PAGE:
In "Fall of the House of Usher," this mistake centers on Roderick as the ultimate romantic artist who desires to cut himself off from external reality and live within the realm of pure imagination, although he fears the loss of self such an ultimate gesture would inevitably entail. His belief that the house has sentience because of the particular organization of its parts is a metaphor for the romantic aesthetic of organic unity. In a sense, Usher does live within the artwork, which is both the house and the obsession he has created. Whereas the fabula of "The Fall of the House of Usher" is indeed Usher's aesthetic obsession, the discourse is the teller's account of the transformation of Usher into a figure of imagination who ultimately vanishes into pure subjectivity.
In "Bartleby," instead of a realistic character entering into the aesthetic realm of primary process, as is the case in "Usher," the movement is reversed, and an obsessed aesthetic figure invades the realm of secondary process reality, realistically represented as the practical and prudent world of the law office on wall street. We can no more ask what is the matter with Bartleby than we can of Usher. We cannot know what he is thinking, for he is thinking nothing; he simply is the obsessed embodiment of his own obsession. For Bartleby, there is no distinction between the wall as signifier and the wall as signified; the wall is the reason he "prefers not to." The only answer to the question of what the wall is and what it signifies is, or course, ironically, "nothing." The wall is a dead letter to Bartleby, just as Bartleby himself becomes a dead letter to the narrator. Again, whereas the fabula here is Bartleby's obsession, the discourse is the narrator's impossible attempt to recuperate a metaphoric figure into the realm of secondary process thinking.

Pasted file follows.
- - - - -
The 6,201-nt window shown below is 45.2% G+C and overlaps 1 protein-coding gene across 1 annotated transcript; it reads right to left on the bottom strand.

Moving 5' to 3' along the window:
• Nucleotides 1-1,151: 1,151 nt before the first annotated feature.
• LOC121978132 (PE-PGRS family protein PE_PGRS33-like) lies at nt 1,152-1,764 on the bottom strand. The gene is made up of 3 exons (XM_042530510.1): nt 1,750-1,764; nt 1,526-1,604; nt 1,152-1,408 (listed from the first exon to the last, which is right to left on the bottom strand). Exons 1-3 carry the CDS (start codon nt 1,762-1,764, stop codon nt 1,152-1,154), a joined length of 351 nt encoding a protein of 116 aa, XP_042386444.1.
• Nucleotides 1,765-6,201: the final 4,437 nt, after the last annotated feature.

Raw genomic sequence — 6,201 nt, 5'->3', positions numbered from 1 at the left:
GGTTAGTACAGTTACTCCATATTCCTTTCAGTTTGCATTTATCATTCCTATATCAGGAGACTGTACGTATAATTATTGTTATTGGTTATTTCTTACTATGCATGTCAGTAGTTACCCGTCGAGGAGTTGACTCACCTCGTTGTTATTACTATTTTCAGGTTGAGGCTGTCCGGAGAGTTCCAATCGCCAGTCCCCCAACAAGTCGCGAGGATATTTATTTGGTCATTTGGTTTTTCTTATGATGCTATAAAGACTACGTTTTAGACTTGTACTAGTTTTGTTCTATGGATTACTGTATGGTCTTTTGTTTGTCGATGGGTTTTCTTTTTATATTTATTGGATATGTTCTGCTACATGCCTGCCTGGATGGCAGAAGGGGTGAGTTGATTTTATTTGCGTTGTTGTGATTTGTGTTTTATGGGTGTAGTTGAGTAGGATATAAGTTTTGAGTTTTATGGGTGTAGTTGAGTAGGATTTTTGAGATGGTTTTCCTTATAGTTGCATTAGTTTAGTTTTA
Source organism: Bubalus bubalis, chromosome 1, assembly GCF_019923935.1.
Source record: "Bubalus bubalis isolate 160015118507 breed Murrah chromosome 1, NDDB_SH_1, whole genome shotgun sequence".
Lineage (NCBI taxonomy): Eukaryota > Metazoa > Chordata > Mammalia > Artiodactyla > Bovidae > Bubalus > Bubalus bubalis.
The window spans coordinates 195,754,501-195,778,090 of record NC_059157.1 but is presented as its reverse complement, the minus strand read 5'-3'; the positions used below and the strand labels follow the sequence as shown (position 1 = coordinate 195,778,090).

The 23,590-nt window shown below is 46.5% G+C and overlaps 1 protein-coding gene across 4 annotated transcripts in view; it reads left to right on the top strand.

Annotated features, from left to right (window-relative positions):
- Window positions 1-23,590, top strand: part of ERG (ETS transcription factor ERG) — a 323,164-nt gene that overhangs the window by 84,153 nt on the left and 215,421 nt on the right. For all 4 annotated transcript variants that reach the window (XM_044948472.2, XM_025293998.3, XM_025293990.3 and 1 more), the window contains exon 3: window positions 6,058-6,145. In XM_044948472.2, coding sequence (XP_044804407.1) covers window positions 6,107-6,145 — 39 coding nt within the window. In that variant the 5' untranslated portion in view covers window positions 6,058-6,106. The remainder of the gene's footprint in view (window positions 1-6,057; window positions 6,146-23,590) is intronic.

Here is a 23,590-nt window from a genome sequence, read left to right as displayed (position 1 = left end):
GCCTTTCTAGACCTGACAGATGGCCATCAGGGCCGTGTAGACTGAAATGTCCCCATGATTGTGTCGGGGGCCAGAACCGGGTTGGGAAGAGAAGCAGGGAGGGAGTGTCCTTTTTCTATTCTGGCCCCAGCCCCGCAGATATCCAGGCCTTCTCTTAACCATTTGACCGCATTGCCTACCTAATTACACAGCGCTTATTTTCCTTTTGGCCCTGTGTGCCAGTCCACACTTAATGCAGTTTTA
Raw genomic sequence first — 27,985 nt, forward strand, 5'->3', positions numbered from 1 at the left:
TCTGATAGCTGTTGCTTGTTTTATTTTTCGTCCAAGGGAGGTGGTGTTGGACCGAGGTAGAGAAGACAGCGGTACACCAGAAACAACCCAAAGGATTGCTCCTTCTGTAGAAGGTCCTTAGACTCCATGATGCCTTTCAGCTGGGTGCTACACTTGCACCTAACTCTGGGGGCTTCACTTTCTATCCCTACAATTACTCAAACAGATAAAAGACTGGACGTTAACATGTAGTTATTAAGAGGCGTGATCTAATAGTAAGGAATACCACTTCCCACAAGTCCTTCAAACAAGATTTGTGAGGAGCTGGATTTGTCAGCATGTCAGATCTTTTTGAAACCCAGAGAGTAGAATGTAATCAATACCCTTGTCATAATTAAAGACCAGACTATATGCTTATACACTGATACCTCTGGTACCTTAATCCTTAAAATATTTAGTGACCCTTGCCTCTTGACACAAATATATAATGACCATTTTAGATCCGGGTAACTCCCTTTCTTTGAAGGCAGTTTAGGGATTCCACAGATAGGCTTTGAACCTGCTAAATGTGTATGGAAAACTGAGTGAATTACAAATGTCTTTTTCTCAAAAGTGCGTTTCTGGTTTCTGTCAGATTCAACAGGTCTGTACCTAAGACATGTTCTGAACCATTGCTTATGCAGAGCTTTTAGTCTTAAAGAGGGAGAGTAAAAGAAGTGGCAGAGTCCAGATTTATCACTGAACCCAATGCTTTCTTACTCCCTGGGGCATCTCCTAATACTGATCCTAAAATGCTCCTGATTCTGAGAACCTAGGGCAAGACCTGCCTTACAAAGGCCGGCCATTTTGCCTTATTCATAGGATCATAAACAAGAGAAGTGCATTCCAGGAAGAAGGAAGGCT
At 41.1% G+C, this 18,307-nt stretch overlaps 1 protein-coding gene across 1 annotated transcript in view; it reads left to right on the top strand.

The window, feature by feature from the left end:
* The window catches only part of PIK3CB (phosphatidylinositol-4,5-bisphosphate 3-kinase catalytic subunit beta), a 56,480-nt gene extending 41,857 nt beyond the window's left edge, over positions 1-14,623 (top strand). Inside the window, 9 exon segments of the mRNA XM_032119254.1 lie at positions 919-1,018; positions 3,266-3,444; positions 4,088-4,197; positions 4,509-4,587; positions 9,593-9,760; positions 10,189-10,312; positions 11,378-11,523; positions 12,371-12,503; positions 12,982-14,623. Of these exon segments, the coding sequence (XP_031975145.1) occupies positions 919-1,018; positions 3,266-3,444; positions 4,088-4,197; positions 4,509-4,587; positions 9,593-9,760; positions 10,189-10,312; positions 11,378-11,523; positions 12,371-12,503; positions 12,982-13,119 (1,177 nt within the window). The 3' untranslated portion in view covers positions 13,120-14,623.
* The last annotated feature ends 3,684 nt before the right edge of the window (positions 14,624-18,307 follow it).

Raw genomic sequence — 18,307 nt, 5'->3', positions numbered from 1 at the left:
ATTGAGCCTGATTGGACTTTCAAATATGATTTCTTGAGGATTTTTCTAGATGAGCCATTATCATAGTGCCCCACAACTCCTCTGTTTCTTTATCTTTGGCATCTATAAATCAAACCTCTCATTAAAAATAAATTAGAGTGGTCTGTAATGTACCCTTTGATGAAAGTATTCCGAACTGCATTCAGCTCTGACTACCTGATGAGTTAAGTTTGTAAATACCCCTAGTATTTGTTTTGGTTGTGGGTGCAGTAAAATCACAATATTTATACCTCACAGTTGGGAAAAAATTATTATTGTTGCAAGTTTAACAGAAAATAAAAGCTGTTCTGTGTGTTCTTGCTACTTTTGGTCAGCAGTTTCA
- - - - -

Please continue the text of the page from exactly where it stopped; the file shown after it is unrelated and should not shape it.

The recollection of the "story" of Roderick and Bartleby by the two narrators makes possible in discourse what was not possible in the story itself. Although the story in each case focuses on the narrators trying to understand primary process figures by secondary process means, the discourse in each understands the figures in the only possible way to understand them--by rhetorical structure and by metaphor. What is "realistic" about such early short stories as "Fall of the House of Usher" and "Bartleby" is what Erich Heller says is new about nineteenth-century realism generally; that is, "the passion for understanding, the desire for rational appropriation, the driving force toward the expropriation of the mystery." These two stories are dramatizations of just that effort at appropriation.
The problem is that the tellers, like Coleridge's Ancient Mariner at the beginning of the century and Conrad's Marlowe at the end, can only tell the story, are unable to reduce it to conceptual content; however, they can tell the story in such a way that makes it different from the mere story events--by narrating a story that in itself is about a character caught by the demands of discourse. The short story is thus transformed into a tissue of repetitions, parallels, and metaphoric motif; that is to say, paradigmatic structure emerges out of the mere syntagmatic succession or sequence of events because the world of the story itself is seemingly determined by the obsession of the central, function-bound character.
Mimetic characters, such as the narrators in these two stories, do not make a story realistic if the situations they confront evade their power to incorporate them within the expectations of the familiar, natural world. The realistic impulse creates a realistic work only when the impulse succeeds in convincing the reader that the phenomenon described has been, or can be, naturally, socially or psychologically incorporated. If the mystery is solved by placing the phenomena within the framework of the natural, the social, or the psychological, then the realistic succeeds. However, if the knowledge arrived at is inchoate, metaphysical, aesthetic; that is, not satisfactorily solved by the natural, social, or psychological, the only resolution possible is an aesthetic one. The thematized interrelationship between metonymic "as if" real characters and metaphoric "mythic" reality I have been outlining here has, in my opinion, characterized the development of the short story up to the present day.